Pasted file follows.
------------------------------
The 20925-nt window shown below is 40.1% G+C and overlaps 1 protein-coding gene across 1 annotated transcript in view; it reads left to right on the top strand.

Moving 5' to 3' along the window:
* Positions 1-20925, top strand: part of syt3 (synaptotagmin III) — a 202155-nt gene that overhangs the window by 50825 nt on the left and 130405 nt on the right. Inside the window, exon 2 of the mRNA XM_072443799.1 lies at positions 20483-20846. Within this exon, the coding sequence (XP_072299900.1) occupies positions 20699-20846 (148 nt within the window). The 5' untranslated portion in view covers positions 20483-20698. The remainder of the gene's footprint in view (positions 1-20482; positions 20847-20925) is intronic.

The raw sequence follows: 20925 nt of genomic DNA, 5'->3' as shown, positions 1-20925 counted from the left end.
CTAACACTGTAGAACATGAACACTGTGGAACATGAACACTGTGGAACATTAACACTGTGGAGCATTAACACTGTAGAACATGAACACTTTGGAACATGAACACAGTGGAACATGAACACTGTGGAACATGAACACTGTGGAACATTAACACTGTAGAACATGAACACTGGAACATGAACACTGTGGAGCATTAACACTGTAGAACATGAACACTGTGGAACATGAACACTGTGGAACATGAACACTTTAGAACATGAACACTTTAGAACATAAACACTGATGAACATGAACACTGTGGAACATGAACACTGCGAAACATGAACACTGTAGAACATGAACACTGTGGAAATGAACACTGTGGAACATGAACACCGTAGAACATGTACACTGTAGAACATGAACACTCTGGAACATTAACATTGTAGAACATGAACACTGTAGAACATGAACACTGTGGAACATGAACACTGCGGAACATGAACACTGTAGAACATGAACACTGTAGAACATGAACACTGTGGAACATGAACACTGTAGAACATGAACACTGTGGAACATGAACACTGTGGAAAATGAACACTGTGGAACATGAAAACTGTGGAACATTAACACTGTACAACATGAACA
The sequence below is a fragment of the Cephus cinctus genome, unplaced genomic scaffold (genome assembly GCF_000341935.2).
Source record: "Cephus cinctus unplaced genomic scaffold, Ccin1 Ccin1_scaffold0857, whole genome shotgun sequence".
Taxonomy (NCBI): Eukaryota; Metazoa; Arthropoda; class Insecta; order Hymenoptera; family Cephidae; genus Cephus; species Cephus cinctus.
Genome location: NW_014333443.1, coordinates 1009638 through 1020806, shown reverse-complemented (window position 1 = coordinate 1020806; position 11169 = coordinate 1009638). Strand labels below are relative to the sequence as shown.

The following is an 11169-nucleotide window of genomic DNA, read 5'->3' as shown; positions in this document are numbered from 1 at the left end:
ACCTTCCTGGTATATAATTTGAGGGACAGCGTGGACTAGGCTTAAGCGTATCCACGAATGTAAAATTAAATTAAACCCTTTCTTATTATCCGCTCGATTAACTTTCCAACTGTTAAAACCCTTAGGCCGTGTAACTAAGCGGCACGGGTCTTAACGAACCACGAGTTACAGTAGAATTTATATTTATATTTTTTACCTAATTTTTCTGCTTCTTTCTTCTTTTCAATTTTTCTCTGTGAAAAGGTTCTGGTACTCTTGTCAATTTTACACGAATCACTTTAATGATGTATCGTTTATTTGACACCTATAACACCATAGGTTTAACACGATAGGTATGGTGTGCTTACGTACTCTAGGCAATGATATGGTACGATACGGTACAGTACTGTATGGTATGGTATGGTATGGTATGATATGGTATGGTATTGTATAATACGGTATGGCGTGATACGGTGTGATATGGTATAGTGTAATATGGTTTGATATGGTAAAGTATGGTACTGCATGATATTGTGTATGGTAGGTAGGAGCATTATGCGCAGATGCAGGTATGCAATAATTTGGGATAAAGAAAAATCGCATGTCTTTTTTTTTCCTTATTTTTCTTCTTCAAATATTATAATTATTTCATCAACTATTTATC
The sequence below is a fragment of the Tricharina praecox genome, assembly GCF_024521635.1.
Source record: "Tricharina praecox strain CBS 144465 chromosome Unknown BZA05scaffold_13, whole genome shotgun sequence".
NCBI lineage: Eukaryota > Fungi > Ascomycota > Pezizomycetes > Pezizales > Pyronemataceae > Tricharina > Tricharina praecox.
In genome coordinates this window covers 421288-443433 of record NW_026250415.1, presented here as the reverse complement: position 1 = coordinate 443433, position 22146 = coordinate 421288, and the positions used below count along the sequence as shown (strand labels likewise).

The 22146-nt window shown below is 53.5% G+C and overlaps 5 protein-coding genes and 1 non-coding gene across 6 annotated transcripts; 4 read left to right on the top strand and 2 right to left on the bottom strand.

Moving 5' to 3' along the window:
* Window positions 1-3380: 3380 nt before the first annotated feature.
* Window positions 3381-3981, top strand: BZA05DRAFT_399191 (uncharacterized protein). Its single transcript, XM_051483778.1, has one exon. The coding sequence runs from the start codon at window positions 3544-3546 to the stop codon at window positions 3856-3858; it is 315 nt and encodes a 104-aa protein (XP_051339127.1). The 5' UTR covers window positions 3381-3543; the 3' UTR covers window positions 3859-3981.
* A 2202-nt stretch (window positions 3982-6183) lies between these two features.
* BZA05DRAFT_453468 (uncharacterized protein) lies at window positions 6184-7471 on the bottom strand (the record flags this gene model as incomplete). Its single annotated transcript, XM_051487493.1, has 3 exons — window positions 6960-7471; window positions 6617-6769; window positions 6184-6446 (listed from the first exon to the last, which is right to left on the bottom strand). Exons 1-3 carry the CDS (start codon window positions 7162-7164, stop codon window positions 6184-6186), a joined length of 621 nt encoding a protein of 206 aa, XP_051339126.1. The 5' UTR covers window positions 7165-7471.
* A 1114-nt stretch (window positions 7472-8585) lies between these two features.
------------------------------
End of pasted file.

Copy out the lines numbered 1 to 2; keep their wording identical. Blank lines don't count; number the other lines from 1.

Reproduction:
The 20925-nt window shown below is 40.1% G+C and overlaps 1 protein-coding gene across 1 annotated transcript in view; it reads left to right on the top strand.

Moving 5' to 3' along the window: